KIP-405: Tiered Storage

🍫in which Kafka goes on a diet to lose a lot of weight (around 10TB+)

If you’re using Kafka to its full extent, you’re storing a lot of historical data in it.

But. This can be a bottleneck.

A key limitation in Kafka’s design is that it couples its storage with its compute.

The Problems

⛔️ Scale Up/Down

If you want to reassign partitions, you have to move all the data associated with them.

A simple 10TB disk on a broker can take 27.7 hours to move its data at a decent 100MB/s replication rate. You cannot react timely to any workload change with that.

⛔️ Disk Loss

If your broker dies and the disk is wiped out, it has to start from scratch with an empty disk and replicate in all that 10TB of data. Same problem.

There is room to improve this by 120x - turn a 4-hour recovery time down to 2 minutes. 👇

⛔️ Hard Restarts

When the broker starts up from an ungraceful shutdown, it has to rebuild all the local log index files associated with its partitions in a process called log recovery. With a 10TB disk, this can take many hours or even days.

⛔️ Competition for IOPS

HDDs have improved exponentially since their existence, but some parts have not kept pace. They have been stuck at roughly 120 IOPS for the last two decades.

When consumers try to read historical data, Kafka is forced to read from the disk (as the data isn’t in page cache) and that uses up the precious IOPS on the HDD.

Tests from KIP-405 showed a 43% producer performance decrease when historical consumers were present.

⛔️ Tail Latency

Similarly, latency has not kept pace with HDD improvements at all.

Capacity for HDDs has increased around 48,000 times faster than latency, which means that:

On a per-byte basis, HDDs are becoming slower.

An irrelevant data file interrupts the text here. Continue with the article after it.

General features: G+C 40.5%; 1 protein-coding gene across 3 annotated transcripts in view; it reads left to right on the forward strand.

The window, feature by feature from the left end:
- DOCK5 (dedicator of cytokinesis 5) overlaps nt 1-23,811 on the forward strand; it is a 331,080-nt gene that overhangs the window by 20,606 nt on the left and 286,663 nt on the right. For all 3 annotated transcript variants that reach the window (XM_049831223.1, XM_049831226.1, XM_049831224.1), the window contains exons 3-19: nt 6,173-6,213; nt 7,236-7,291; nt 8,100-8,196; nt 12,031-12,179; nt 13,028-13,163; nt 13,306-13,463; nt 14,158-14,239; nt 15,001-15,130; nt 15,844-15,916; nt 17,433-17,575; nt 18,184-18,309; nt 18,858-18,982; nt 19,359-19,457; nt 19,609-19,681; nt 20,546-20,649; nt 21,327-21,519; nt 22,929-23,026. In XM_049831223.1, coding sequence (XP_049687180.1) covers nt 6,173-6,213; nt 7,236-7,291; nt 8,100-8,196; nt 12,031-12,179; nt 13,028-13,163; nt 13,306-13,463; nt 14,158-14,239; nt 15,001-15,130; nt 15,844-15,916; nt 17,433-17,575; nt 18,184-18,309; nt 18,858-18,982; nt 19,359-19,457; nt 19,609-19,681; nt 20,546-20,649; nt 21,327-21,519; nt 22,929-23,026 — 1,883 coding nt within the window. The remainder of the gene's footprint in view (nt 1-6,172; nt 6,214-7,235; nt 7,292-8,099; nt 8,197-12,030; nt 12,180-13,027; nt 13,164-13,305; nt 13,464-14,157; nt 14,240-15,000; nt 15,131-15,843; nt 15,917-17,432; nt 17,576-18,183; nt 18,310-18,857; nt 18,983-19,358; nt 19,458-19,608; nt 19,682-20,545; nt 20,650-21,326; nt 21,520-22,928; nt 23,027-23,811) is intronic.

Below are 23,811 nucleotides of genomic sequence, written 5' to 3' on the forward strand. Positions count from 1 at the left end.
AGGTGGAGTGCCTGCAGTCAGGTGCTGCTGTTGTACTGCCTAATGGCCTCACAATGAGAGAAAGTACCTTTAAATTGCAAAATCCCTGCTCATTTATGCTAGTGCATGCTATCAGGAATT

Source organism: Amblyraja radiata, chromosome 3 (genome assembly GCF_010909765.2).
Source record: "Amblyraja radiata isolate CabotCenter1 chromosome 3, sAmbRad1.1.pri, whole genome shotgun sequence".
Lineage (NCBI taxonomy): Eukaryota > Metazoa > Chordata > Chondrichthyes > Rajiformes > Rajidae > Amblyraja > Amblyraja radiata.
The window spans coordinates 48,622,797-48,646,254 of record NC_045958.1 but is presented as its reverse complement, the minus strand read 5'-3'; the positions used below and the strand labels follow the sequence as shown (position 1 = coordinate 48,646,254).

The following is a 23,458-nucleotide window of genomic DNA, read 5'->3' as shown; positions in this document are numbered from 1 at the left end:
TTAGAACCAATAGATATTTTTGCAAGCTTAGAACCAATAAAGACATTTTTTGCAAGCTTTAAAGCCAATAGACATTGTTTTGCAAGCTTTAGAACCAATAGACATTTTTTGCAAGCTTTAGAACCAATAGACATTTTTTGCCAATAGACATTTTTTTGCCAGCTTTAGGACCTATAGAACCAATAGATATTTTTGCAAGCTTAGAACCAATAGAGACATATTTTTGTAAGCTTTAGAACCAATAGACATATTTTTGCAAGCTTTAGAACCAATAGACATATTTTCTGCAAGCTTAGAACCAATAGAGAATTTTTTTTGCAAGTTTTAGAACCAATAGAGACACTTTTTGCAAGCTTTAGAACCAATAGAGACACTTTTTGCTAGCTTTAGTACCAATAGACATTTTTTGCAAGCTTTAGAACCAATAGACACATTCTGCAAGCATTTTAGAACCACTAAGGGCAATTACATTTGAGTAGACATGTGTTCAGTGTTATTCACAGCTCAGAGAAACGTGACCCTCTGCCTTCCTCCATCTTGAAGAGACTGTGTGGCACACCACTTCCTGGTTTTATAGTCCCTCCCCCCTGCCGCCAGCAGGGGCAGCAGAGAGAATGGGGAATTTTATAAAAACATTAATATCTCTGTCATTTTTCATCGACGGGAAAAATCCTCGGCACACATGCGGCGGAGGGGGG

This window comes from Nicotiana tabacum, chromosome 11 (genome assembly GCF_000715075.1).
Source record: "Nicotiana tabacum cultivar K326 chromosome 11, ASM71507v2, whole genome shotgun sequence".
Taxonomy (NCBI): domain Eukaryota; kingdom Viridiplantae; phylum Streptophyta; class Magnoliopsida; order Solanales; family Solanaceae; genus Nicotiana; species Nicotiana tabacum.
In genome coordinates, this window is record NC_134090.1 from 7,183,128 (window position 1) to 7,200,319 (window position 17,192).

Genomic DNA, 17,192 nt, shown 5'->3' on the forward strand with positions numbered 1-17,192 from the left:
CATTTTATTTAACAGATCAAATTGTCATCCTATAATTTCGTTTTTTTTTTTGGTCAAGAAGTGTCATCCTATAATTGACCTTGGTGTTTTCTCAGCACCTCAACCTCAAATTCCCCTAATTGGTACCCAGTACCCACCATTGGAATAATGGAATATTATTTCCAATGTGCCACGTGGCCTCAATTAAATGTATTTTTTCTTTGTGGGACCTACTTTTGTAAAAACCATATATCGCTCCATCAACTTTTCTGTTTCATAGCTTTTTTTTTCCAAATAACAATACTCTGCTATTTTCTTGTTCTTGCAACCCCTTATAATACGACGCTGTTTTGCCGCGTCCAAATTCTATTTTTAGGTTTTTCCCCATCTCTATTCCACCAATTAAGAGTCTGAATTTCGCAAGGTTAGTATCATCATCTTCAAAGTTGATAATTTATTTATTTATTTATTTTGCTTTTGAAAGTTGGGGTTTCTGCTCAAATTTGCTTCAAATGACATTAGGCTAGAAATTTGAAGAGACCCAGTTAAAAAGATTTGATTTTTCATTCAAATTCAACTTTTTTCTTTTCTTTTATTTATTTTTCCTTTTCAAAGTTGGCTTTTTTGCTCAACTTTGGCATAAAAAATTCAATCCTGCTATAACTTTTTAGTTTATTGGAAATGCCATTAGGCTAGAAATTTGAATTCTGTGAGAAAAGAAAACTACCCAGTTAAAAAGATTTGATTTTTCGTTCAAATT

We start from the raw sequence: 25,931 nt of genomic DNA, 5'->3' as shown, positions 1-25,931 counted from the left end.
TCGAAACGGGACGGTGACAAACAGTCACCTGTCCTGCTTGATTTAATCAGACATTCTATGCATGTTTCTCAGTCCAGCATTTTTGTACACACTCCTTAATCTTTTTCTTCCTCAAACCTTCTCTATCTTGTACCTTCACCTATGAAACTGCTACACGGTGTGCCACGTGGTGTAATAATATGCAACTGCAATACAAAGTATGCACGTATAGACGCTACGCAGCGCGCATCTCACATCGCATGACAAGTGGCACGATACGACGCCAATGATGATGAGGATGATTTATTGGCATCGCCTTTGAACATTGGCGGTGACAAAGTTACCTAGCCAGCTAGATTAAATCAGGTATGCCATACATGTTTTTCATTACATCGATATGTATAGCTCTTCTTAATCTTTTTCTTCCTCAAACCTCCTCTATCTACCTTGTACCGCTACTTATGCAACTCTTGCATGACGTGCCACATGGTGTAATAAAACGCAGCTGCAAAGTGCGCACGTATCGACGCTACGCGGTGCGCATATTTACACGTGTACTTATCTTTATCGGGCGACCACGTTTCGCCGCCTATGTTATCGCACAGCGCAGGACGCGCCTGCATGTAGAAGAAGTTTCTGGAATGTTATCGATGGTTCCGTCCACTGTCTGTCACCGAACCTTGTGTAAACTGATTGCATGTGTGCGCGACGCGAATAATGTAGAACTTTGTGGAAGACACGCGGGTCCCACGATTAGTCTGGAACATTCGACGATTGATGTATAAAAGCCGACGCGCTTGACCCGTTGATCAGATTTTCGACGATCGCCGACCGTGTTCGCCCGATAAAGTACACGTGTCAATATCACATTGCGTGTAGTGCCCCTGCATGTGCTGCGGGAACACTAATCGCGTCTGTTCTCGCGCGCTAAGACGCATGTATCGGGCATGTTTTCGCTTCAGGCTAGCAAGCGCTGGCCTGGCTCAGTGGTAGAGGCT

Due to their nature, HDDs are more susceptible to higher outlier latencies than SSDs. In an increasingly latency-sensitive world, this is unacceptable.

KIP-405: Tiered Storage

Tiered storage is the simple idea of storing most of the broker’s data in another server - e.g S3.

KIP-405 introduces this by adding a pluggable external store.

Pluggable is a key word here, as it will enable the open-source community to develop different implementations for different external stores in parallel.

With this, Kafka will have two tiers of storage:

  • local (hot)

  • remote (cold)

This will abstracted away seamlessly - clients will not be able to tell where they’re fetching data from.

Tiered Storage visualization

Leader brokers are responsible for tiering the data there (persisting it).

Both leaders/followers can read from the remote store to serve historical data to consumers.

You will be able to enable tiered storage uniquely per topic, with varying local and remote retention settings.

Tests showed a minimal latency impact - 21ms → 25ms of p99 produce latency.

When will it release?

It just missed the 3.5 release and is currently slated for Early Access in 3.6 - so around September 2023.


Stan: I am feeling the constraints of the 2-minutes! Almost wish I had named this 3 Minute Streaming…

Here is the link to the KIP if you’d like to learn more:

The testing results were interesting, but we did not have space to cover them.

More Kafka? 🔥

I posted two very interesting things on social media today.

S3 Deep Dive

A 34-page long slide deck with a deep dive into S3. While this isn’t related to Kafka, the content was so interesting and groundbreaking (to me) that I had to share it. It is essentially the story of leveraging a massively multi-tenant cloud native design at extreme scale to offer something that would be impossible otherwise. See it here:

Top 3 Kafka Metrics

If you operate Kafka in any way in production, you will be interested in this. 🔥

I share the top 3 Kafka metrics you need to monitor, plus some gifts 🎁


To keep it on topic with tiered storage, I posted a few words about all the cost-benefits Kafka can enjoy from tiered storage by moving to SSDs:

People are telling me that my meme game is only getting better 😁

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